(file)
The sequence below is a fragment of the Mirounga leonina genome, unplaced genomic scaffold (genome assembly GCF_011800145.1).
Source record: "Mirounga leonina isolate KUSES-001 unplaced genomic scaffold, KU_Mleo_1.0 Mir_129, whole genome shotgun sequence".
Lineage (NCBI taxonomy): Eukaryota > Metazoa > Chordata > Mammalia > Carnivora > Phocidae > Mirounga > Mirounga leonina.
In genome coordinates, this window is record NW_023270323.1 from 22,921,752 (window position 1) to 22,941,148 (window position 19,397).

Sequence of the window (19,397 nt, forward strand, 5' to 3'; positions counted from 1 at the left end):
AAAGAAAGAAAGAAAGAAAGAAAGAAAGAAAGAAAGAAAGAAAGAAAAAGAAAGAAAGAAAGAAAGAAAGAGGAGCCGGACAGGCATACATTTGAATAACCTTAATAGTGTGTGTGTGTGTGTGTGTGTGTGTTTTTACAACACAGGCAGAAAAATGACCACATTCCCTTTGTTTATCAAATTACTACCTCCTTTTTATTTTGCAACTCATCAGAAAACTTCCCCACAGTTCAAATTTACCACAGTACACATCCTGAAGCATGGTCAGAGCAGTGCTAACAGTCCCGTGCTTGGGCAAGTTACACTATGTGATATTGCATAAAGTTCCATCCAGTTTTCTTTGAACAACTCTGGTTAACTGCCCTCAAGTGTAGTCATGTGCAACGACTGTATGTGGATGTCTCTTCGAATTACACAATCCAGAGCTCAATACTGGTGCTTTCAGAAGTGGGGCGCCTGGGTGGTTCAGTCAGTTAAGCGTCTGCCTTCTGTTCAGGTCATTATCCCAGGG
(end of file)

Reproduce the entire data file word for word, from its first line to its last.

The sequence below is a fragment of the Mirounga leonina genome, unplaced genomic scaffold (genome assembly GCF_011800145.1).
Source record: "Mirounga leonina isolate KUSES-001 unplaced genomic scaffold, KU_Mleo_1.0 Mir_129, whole genome shotgun sequence".
Lineage (NCBI taxonomy): Eukaryota > Metazoa > Chordata > Mammalia > Carnivora > Phocidae > Mirounga > Mirounga leonina.
In genome coordinates, this window is record NW_023270323.1 from 22,921,752 (window position 1) to 22,941,148 (window position 19,397).

Sequence of the window (19,397 nt, forward strand, 5' to 3'; positions counted from 1 at the left end):
AAAGAAAGAAAGAAAGAAAGAAAGAAAGAAAGAAAGAAAGAAAGAAAAAGAAAGAAAGAAAGAAAGAAAGAGGAGCCGGACAGGCATACATTTGAATAACCTTAATAGTGTGTGTGTGTGTGTGTGTGTGTGTTTTTACAACACAGGCAGAAAAATGACCACATTCCCTTTGTTTATCAAATTACTACCTCCTTTTTATTTTGCAACTCATCAGAAAACTTCCCCACAGTTCAAATTTACCACAGTACACATCCTGAAGCATGGTCAGAGCAGTGCTAACAGTCCCGTGCTTGGGCAAGTTACACTATGTGATATTGCATAAAGTTCCATCCAGTTTTCTTTGAACAACTCTGGTTAACTGCCCTCAAGTGTAGTCATGTGCAACGACTGTATGTGGATGTCTCTTCGAATTACACAATCCAGAGCTCAATACTGGTGCTTTCAGAAGTGGGGCGCCTGGGTGGTTCAGTCAGTTAAGCGTCTGCCTTCTGTTCAGGTCATTATCCCAGGG